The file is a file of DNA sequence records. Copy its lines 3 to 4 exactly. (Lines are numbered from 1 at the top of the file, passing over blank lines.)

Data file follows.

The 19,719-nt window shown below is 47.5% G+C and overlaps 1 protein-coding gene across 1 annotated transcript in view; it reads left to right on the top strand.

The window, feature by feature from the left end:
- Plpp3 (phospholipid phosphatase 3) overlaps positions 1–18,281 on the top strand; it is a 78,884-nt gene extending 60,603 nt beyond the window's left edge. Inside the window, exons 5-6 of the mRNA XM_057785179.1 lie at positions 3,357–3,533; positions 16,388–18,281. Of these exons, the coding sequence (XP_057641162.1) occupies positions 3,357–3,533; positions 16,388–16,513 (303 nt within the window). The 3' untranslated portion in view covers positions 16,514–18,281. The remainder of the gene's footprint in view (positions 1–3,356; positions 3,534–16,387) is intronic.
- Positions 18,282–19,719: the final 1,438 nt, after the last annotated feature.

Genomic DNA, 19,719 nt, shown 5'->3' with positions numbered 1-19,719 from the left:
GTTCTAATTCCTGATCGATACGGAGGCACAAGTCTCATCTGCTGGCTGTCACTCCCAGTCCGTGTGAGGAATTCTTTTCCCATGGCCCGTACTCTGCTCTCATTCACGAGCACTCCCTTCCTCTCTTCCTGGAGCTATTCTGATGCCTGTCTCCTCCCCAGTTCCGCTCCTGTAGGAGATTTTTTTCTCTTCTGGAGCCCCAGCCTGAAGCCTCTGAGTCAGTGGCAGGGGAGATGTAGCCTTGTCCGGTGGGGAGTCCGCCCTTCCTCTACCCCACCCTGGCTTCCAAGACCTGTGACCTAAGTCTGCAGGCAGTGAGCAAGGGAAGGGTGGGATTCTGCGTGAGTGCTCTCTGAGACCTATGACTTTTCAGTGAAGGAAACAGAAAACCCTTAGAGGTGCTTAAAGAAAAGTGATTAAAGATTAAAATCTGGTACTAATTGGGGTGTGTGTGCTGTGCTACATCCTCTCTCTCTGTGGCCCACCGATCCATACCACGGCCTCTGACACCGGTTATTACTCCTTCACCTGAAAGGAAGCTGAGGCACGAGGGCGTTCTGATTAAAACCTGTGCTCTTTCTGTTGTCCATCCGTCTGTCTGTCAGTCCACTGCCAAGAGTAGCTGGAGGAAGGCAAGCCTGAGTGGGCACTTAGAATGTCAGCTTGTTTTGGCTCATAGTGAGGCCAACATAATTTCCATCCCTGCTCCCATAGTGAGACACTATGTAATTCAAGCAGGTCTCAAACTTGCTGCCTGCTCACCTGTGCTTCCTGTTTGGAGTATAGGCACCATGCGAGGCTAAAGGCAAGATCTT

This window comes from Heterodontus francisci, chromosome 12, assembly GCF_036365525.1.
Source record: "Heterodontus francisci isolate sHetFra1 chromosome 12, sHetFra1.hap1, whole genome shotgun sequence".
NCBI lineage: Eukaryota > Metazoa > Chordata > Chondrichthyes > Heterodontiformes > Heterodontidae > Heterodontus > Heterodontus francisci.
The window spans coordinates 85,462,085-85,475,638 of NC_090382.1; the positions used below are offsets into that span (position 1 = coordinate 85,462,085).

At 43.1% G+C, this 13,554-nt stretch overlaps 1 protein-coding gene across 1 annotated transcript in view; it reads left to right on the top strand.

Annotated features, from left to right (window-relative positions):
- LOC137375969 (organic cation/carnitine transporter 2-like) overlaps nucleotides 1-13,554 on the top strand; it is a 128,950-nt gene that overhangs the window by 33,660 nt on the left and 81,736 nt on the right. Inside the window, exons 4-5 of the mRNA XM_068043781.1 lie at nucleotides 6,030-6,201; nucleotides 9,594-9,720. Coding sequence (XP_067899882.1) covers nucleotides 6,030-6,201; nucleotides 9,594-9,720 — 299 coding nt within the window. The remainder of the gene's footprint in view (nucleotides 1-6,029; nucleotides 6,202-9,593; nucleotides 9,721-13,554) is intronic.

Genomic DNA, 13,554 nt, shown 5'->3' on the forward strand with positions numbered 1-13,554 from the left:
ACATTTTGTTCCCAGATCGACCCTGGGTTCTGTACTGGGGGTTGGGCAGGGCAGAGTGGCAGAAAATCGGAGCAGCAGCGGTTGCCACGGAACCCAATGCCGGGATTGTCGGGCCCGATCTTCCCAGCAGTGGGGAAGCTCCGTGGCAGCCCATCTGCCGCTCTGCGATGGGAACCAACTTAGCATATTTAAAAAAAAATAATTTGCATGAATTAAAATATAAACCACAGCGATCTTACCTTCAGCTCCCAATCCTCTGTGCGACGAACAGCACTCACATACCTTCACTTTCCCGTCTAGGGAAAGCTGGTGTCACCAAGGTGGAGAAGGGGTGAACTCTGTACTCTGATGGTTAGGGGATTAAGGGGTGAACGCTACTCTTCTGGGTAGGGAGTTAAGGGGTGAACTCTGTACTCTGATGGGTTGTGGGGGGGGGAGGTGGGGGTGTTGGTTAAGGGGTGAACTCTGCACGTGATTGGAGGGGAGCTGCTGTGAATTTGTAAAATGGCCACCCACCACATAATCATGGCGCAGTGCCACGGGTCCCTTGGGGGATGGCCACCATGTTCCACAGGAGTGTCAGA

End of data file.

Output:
- Plpp3 (phospholipid phosphatase 3) overlaps positions 1–18,281 on the top strand; it is a 78,884-nt gene extending 60,603 nt beyond the window's left edge. Inside the window, exons 5-6 of the mRNA XM_057785179.1 lie at positions 3,357–3,533; positions 16,388–18,281. Of these exons, the coding sequence (XP_057641162.1) occupies positions 3,357–3,533; positions 16,388–16,513 (303 nt within the window). The 3' untranslated portion in view covers positions 16,514–18,281. The remainder of the gene's footprint in view (positions 1–3,356; positions 3,534–16,387) is intronic.
- Positions 18,282–19,719: the final 1,438 nt, after the last annotated feature.